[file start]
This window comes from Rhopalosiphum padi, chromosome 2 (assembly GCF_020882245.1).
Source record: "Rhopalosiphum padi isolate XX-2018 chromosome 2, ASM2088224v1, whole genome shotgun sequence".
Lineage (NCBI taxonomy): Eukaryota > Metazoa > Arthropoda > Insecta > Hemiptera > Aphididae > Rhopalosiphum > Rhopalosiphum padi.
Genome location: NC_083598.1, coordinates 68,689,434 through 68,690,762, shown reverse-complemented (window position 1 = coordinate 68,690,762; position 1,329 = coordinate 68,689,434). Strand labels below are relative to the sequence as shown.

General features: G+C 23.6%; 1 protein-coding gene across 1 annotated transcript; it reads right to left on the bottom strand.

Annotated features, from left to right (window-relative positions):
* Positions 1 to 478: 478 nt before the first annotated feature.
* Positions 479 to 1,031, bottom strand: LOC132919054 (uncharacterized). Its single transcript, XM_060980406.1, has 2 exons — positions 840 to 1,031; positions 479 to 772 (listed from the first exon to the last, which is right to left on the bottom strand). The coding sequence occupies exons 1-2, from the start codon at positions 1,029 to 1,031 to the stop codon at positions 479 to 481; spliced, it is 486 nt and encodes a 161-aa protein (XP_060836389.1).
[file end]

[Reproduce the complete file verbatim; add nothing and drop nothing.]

This window comes from Rhopalosiphum padi, chromosome 2 (assembly GCF_020882245.1).
Source record: "Rhopalosiphum padi isolate XX-2018 chromosome 2, ASM2088224v1, whole genome shotgun sequence".
Lineage (NCBI taxonomy): Eukaryota > Metazoa > Arthropoda > Insecta > Hemiptera > Aphididae > Rhopalosiphum > Rhopalosiphum padi.
Genome location: NC_083598.1, coordinates 68,689,434 through 68,690,762, shown reverse-complemented (window position 1 = coordinate 68,690,762; position 1,329 = coordinate 68,689,434). Strand labels below are relative to the sequence as shown.

General features: G+C 23.6%; 1 protein-coding gene across 1 annotated transcript; it reads right to left on the bottom strand.

Annotated features, from left to right (window-relative positions):
* Positions 1 to 478: 478 nt before the first annotated feature.
* Positions 479 to 1,031, bottom strand: LOC132919054 (uncharacterized). Its single transcript, XM_060980406.1, has 2 exons — positions 840 to 1,031; positions 479 to 772 (listed from the first exon to the last, which is right to left on the bottom strand). The coding sequence occupies exons 1-2, from the start codon at positions 1,029 to 1,031 to the stop codon at positions 479 to 481; spliced, it is 486 nt and encodes a 161-aa protein (XP_060836389.1).